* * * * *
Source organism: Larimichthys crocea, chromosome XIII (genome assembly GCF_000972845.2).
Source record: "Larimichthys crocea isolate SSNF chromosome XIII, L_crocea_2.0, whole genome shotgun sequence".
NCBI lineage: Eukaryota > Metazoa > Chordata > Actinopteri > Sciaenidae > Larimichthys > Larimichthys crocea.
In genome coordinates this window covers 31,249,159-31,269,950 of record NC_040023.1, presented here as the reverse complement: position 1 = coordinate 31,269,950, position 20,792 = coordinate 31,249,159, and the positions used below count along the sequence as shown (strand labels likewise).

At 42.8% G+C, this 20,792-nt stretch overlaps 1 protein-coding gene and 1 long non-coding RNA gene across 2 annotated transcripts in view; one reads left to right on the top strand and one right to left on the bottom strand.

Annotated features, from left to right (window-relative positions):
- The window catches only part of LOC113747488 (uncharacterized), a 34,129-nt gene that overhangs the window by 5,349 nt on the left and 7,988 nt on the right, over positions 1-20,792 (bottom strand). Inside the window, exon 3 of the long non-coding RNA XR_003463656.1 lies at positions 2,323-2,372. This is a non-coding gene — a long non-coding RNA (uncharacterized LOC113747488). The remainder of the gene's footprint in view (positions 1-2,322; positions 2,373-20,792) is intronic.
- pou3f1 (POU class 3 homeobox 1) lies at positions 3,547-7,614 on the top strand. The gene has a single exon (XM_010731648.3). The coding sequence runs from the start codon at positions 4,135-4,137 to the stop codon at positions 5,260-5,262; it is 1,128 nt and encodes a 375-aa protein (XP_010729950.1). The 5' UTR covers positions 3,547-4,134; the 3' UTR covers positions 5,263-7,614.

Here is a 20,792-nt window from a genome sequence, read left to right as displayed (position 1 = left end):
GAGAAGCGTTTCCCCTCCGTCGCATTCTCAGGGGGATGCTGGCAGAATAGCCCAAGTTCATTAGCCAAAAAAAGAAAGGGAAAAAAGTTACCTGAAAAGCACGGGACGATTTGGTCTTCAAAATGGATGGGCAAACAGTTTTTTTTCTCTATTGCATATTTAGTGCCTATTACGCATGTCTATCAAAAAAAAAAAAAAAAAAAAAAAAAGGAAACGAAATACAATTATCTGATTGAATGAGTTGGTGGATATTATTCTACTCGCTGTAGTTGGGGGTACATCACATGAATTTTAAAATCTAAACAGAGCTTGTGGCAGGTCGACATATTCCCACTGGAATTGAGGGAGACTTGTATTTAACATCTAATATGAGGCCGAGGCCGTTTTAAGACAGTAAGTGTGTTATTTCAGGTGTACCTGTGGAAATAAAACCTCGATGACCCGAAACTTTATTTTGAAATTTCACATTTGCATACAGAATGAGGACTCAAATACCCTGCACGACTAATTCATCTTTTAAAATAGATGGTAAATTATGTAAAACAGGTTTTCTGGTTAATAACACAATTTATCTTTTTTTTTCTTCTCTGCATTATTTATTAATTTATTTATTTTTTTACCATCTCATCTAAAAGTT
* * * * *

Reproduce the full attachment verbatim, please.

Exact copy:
Source organism: Larimichthys crocea, chromosome XIII (genome assembly GCF_000972845.2).
Source record: "Larimichthys crocea isolate SSNF chromosome XIII, L_crocea_2.0, whole genome shotgun sequence".
NCBI lineage: Eukaryota > Metazoa > Chordata > Actinopteri > Sciaenidae > Larimichthys > Larimichthys crocea.
In genome coordinates this window covers 31,249,159-31,269,950 of record NC_040023.1, presented here as the reverse complement: position 1 = coordinate 31,269,950, position 20,792 = coordinate 31,249,159, and the positions used below count along the sequence as shown (strand labels likewise).

At 42.8% G+C, this 20,792-nt stretch overlaps 1 protein-coding gene and 1 long non-coding RNA gene across 2 annotated transcripts in view; one reads left to right on the top strand and one right to left on the bottom strand.

Annotated features, from left to right (window-relative positions):
- The window catches only part of LOC113747488 (uncharacterized), a 34,129-nt gene that overhangs the window by 5,349 nt on the left and 7,988 nt on the right, over positions 1-20,792 (bottom strand). Inside the window, exon 3 of the long non-coding RNA XR_003463656.1 lies at positions 2,323-2,372. This is a non-coding gene — a long non-coding RNA (uncharacterized LOC113747488). The remainder of the gene's footprint in view (positions 1-2,322; positions 2,373-20,792) is intronic.
- pou3f1 (POU class 3 homeobox 1) lies at positions 3,547-7,614 on the top strand. The gene has a single exon (XM_010731648.3). The coding sequence runs from the start codon at positions 4,135-4,137 to the stop codon at positions 5,260-5,262; it is 1,128 nt and encodes a 375-aa protein (XP_010729950.1). The 5' UTR covers positions 3,547-4,134; the 3' UTR covers positions 5,263-7,614.

Here is a 20,792-nt window from a genome sequence, read left to right as displayed (position 1 = left end):
GAGAAGCGTTTCCCCTCCGTCGCATTCTCAGGGGGATGCTGGCAGAATAGCCCAAGTTCATTAGCCAAAAAAAGAAAGGGAAAAAAGTTACCTGAAAAGCACGGGACGATTTGGTCTTCAAAATGGATGGGCAAACAGTTTTTTTTCTCTATTGCATATTTAGTGCCTATTACGCATGTCTATCAAAAAAAAAAAAAAAAAAAAAAAAAGGAAACGAAATACAATTATCTGATTGAATGAGTTGGTGGATATTATTCTACTCGCTGTAGTTGGGGGTACATCACATGAATTTTAAAATCTAAACAGAGCTTGTGGCAGGTCGACATATTCCCACTGGAATTGAGGGAGACTTGTATTTAACATCTAATATGAGGCCGAGGCCGTTTTAAGACAGTAAGTGTGTTATTTCAGGTGTACCTGTGGAAATAAAACCTCGATGACCCGAAACTTTATTTTGAAATTTCACATTTGCATACAGAATGAGGACTCAAATACCCTGCACGACTAATTCATCTTTTAAAATAGATGGTAAATTATGTAAAACAGGTTTTCTGGTTAATAACACAATTTATCTTTTTTTTTCTTCTCTGCATTATTTATTAATTTATTTATTTTTTTACCATCTCATCTAAAAGTT